This famous scene of the old barn and homestead at the end of Mormon Row has been the goal of many a photographer. Wanting to add this iconic view of the American West to our own collection, we arose well before dawn and drove over to "stake out" a spot from which to obtain an ideal photograph. But the anticipated crowds of photographers never showed this morning, perhaps because a slow-moving cloud bank had prevented the sun from casting its glorious, early morning light on the peaks. But the clouds and a little bit of sun peeking through presented its own opportunity and the result was this photo with a slight purple, "alpenglow" lighting. Photo taken early August, 2014.
McInnis Canyons - "Centennial Arch"
McInnis Canyons National Conservation Area was established in October of 2000. Rattlesnake Canyon, located within this large BLM-managed parcel of land, holds the highest concentration of natural arches to be found anywhere in Colorado, and the second highest concentration of any location in the US, next to Arches National Park.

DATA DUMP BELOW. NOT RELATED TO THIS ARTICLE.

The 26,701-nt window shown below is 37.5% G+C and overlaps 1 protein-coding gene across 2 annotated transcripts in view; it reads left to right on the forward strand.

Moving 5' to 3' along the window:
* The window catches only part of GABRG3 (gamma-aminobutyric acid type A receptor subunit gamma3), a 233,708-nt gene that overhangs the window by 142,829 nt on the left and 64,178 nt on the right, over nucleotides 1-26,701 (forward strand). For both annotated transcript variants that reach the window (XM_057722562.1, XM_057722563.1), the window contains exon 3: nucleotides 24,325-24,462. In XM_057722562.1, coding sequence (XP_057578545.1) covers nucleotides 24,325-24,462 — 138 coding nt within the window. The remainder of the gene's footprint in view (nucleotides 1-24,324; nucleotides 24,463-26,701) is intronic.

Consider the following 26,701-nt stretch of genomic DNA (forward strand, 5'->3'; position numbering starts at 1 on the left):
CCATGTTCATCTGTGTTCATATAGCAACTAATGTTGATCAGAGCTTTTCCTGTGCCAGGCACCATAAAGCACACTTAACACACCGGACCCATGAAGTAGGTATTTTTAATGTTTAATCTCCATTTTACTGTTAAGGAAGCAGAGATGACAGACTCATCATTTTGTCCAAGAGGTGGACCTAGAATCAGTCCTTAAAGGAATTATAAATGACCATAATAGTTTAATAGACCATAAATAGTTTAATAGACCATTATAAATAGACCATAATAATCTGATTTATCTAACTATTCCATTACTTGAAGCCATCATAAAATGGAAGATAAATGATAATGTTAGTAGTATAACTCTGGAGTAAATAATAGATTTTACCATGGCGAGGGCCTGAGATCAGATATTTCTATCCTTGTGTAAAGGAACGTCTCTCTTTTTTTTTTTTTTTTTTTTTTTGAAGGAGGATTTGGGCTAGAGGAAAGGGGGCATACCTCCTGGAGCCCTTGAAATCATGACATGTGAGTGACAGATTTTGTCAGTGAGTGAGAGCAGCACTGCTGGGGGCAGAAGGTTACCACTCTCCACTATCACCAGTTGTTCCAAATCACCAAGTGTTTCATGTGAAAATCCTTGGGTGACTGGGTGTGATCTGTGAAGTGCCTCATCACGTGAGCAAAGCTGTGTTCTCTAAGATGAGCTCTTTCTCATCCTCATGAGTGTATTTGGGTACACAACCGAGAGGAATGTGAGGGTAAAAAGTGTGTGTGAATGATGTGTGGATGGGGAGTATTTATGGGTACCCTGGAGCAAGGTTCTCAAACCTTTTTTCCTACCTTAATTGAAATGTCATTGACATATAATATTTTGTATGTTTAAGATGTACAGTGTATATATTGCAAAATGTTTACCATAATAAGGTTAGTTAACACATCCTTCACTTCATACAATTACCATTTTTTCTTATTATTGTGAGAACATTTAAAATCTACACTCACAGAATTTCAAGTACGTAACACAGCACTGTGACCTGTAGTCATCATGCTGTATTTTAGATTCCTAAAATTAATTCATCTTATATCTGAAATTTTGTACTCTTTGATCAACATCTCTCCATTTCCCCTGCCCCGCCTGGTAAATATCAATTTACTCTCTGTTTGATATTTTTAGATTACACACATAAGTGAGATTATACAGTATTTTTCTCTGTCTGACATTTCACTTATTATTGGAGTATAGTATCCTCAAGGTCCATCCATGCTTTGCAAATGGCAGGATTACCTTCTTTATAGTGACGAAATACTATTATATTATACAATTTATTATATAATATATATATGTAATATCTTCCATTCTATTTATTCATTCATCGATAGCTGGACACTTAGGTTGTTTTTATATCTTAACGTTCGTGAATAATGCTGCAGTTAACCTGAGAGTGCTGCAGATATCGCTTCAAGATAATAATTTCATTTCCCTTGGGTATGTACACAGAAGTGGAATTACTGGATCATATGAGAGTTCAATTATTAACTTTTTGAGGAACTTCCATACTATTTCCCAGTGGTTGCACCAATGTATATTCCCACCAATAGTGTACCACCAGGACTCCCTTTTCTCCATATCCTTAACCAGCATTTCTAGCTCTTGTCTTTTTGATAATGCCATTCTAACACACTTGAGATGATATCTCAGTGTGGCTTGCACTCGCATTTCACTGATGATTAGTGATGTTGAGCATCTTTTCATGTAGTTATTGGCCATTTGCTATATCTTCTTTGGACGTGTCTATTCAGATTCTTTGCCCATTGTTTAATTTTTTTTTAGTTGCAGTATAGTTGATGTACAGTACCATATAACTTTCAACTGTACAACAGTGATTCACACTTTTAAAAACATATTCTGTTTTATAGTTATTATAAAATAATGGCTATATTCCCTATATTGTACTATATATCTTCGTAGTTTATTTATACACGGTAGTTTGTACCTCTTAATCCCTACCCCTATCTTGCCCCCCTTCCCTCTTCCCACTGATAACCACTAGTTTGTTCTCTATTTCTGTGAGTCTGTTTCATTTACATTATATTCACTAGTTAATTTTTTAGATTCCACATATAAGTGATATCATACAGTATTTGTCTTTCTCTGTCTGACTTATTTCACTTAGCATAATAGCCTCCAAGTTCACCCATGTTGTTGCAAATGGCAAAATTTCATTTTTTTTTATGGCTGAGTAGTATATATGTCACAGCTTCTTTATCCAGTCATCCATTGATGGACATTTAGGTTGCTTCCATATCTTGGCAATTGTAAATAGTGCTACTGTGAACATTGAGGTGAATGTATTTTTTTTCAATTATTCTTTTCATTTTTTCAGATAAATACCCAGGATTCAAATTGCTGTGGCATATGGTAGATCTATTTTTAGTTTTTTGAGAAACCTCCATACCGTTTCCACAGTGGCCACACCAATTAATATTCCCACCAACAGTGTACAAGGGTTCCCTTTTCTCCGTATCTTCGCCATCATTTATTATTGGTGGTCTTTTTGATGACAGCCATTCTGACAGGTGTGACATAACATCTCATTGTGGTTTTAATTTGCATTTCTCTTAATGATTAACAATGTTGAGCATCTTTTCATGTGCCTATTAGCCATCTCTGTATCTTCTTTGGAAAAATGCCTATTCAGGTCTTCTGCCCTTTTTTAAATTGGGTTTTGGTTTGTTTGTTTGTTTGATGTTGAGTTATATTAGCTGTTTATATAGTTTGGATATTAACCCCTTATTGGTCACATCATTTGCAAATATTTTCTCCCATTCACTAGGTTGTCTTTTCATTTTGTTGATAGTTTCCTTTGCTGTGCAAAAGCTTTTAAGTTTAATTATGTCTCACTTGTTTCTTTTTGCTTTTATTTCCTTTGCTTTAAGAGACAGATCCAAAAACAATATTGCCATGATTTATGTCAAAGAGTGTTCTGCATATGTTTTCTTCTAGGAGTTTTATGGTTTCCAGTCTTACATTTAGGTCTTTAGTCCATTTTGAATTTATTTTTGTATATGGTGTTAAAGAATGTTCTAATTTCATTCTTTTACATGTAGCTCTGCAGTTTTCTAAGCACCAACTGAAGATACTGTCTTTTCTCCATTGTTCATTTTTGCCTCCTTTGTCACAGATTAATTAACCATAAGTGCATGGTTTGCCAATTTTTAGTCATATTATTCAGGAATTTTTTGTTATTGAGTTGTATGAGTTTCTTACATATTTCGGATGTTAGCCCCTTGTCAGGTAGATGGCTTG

A moderate day hike out of Grand Junction takes one into this amazing canyon where the dozen or more arches can be viewed both from above and below. This particular arch seems to have more than one name. "Centennial Arch" is one of the designations. This HDR image, taken late May of 2010 in the later afternoon, features both the span and height of this amazing piece of natural architecture. It leaves one with a sense of awe at the natural forces that produced this remarkable geologic feature over the ages. This photo has been used in the City of Grand Junction annual calendar and by the Grand Junction Visitor and Convention Bureau.
Zion National Park - "Narrows of the Virgin"
When one attempts to describe Zion National Park in mere human words, they may feel compelled to invent new words, because our standard vocabulary cannot do justice in describing the stupendous, soaring cliffs and multi-hued sandstone formations and canyons. The park is a demonstration of the inexorable forces of water, wind and earth movements. Fractures in an ancient plateau led to the erosional effects of water and over the millennia, the magnificent canyons have been carved out of the sandstone rock.